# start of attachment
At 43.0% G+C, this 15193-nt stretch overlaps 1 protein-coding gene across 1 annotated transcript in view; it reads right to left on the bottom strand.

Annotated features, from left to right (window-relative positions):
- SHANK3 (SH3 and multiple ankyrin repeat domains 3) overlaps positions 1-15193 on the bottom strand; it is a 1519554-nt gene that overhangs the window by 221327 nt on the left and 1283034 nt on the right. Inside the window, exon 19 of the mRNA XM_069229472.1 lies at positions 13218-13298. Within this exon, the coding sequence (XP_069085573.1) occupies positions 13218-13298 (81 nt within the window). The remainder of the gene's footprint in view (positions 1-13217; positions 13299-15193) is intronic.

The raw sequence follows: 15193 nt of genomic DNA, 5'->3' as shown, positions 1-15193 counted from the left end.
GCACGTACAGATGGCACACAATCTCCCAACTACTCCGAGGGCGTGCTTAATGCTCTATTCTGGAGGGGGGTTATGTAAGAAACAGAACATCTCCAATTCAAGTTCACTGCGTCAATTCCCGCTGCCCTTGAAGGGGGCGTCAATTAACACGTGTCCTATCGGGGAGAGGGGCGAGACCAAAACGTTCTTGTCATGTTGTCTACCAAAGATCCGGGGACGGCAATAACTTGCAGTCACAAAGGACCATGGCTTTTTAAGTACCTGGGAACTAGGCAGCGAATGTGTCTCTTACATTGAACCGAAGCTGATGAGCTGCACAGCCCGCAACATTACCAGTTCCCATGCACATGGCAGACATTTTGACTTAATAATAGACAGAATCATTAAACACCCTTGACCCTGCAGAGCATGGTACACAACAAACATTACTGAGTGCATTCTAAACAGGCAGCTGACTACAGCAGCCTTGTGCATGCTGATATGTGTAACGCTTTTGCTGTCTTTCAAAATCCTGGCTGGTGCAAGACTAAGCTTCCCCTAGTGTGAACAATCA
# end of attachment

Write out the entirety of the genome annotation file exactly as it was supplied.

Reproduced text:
At 43.0% G+C, this 15193-nt stretch overlaps 1 protein-coding gene across 1 annotated transcript in view; it reads right to left on the bottom strand.

Annotated features, from left to right (window-relative positions):
- SHANK3 (SH3 and multiple ankyrin repeat domains 3) overlaps positions 1-15193 on the bottom strand; it is a 1519554-nt gene that overhangs the window by 221327 nt on the left and 1283034 nt on the right. Inside the window, exon 19 of the mRNA XM_069229472.1 lies at positions 13218-13298. Within this exon, the coding sequence (XP_069085573.1) occupies positions 13218-13298 (81 nt within the window). The remainder of the gene's footprint in view (positions 1-13217; positions 13299-15193) is intronic.

The raw sequence follows: 15193 nt of genomic DNA, 5'->3' as shown, positions 1-15193 counted from the left end.
GCACGTACAGATGGCACACAATCTCCCAACTACTCCGAGGGCGTGCTTAATGCTCTATTCTGGAGGGGGGTTATGTAAGAAACAGAACATCTCCAATTCAAGTTCACTGCGTCAATTCCCGCTGCCCTTGAAGGGGGCGTCAATTAACACGTGTCCTATCGGGGAGAGGGGCGAGACCAAAACGTTCTTGTCATGTTGTCTACCAAAGATCCGGGGACGGCAATAACTTGCAGTCACAAAGGACCATGGCTTTTTAAGTACCTGGGAACTAGGCAGCGAATGTGTCTCTTACATTGAACCGAAGCTGATGAGCTGCACAGCCCGCAACATTACCAGTTCCCATGCACATGGCAGACATTTTGACTTAATAATAGACAGAATCATTAAACACCCTTGACCCTGCAGAGCATGGTACACAACAAACATTACTGAGTGCATTCTAAACAGGCAGCTGACTACAGCAGCCTTGTGCATGCTGATATGTGTAACGCTTTTGCTGTCTTTCAAAATCCTGGCTGGTGCAAGACTAAGCTTCCCCTAGTGTGAACAATCA